Seamlessly handling a surge in holiday ecommerce sales

With more performance and power, the new system provided our client the capacity they needed to handle their expected holiday surge, as well as one unexpected event involving their ecommerce software. During the holiday season, the company ended up having to reprocess a number of customer orders. Had they tried this on their old system, it would have resulted in a three-day delay in their fulfillment process. With new, better infrastructure in place, they handled the batch processing seamlessly and were able to fulfill customers’ orders on time.

In addition, since the new system provided more capacity in a smaller hardware footprint, the company was able to reduce energy costs for their infrastructure. Due to the success of this engagement, the company is working with us to optimize other areas of their business, including security, ecommerce, and cloud.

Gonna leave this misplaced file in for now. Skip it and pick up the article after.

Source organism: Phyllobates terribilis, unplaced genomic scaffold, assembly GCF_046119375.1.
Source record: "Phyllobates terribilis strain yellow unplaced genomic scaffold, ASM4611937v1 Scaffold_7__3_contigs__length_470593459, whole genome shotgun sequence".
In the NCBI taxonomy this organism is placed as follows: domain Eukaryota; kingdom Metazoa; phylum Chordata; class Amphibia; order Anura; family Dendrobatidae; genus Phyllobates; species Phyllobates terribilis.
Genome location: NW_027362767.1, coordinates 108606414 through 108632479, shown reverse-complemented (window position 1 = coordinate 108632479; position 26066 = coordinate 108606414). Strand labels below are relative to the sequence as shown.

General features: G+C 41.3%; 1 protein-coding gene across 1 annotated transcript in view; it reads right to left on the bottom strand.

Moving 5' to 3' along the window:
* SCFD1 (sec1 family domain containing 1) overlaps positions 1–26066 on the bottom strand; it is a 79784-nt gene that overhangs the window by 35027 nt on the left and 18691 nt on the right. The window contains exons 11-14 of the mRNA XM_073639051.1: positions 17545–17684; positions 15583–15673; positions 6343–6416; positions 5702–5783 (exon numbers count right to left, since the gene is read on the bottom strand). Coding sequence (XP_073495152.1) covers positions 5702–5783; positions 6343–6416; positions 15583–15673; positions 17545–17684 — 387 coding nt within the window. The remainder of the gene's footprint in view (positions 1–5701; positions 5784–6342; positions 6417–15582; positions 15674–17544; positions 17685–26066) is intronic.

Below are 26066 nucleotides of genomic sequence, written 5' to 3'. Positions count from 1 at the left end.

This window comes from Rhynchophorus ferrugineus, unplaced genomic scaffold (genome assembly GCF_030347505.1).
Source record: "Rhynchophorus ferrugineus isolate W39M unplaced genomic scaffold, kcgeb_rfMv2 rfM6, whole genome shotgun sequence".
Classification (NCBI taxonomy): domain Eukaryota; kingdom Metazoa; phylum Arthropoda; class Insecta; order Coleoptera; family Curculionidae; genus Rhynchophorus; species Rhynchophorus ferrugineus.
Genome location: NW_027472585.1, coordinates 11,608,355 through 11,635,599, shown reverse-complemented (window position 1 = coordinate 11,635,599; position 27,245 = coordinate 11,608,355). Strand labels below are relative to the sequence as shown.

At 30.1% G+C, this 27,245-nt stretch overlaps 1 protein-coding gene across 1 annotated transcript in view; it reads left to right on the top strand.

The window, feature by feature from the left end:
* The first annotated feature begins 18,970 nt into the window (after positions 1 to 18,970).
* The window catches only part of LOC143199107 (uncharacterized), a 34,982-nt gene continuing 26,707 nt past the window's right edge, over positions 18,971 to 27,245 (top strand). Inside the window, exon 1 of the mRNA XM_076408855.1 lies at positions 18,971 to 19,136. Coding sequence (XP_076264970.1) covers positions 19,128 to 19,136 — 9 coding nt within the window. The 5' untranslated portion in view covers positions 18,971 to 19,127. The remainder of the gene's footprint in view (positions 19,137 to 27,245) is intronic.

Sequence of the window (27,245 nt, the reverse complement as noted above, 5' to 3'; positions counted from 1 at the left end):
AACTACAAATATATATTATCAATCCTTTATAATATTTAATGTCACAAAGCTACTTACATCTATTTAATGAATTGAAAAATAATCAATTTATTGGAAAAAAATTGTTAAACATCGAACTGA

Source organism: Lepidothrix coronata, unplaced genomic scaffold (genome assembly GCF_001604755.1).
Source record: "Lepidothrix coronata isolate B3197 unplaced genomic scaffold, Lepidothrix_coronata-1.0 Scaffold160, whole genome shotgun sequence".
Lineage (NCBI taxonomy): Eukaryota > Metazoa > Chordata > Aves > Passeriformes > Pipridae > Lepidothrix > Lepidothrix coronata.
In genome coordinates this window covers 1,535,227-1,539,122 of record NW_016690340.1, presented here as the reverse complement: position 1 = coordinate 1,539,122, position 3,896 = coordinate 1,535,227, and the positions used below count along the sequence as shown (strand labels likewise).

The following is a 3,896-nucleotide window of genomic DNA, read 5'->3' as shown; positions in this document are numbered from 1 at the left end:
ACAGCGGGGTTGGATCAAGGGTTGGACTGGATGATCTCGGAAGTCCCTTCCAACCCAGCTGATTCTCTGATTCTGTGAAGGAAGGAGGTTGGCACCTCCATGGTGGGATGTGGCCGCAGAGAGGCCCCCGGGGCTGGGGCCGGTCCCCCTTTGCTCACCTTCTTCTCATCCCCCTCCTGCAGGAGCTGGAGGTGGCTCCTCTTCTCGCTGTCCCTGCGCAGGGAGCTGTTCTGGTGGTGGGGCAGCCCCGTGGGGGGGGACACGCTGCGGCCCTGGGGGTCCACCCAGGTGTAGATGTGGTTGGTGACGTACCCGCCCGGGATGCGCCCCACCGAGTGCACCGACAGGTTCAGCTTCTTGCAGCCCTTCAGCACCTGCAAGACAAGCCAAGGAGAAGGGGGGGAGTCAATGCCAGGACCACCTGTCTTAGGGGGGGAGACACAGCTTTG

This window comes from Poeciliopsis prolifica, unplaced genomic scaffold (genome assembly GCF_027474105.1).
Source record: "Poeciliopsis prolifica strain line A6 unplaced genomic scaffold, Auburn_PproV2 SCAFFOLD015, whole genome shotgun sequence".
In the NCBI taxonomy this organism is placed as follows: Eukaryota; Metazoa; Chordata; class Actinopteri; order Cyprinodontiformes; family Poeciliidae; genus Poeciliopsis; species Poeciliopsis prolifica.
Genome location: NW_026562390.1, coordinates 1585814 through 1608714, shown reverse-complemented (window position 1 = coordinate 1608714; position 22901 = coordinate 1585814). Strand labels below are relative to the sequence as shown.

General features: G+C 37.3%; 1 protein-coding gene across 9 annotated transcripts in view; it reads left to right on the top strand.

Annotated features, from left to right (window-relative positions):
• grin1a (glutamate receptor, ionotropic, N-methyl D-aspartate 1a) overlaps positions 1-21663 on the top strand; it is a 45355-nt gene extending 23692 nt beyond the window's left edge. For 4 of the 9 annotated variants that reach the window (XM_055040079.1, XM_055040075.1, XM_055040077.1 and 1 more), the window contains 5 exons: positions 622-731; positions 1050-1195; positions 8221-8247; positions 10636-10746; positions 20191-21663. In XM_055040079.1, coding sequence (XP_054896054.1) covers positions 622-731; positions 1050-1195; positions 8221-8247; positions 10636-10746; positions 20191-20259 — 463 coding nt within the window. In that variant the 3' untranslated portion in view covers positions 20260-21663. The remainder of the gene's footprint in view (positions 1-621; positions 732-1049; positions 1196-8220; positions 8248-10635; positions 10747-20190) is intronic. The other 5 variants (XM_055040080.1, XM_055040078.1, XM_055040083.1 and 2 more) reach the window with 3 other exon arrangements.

Three keys for success when time is of the essence

During this initiative, our client had to execute a major, business-critical change to how they serve customers. On a tight timeline of several months, they needed to act fast and be as efficient as possible. As with any infrastructure project, there were a lot of people involved and moving parts to get from point A to point B. Our client had the right instinct to rely on expertise – from planning to go-live – to make it a success. Looking back on the project, I believe these three foundations were critical:

1) Don’t undervalue planning and modeling methodology: In this project, upfront planning, analytics, and modeling of capacity needs was essential. This ensured that the proposed infrastructure solution was suited to our client’s growing business needs and could be rolled out in time for their holiday surge. Our client relied on the expertise of Steve Hilbrich from our engineering team, who had the deep IBM and infrastructure expertise to build out realistic models of the proposed solution. Our team also instilled in our client the importance of speed and timing: the infrastructure needed to be stood up months in advance so there was lead time for them to build out the ecommerce software that would run on it.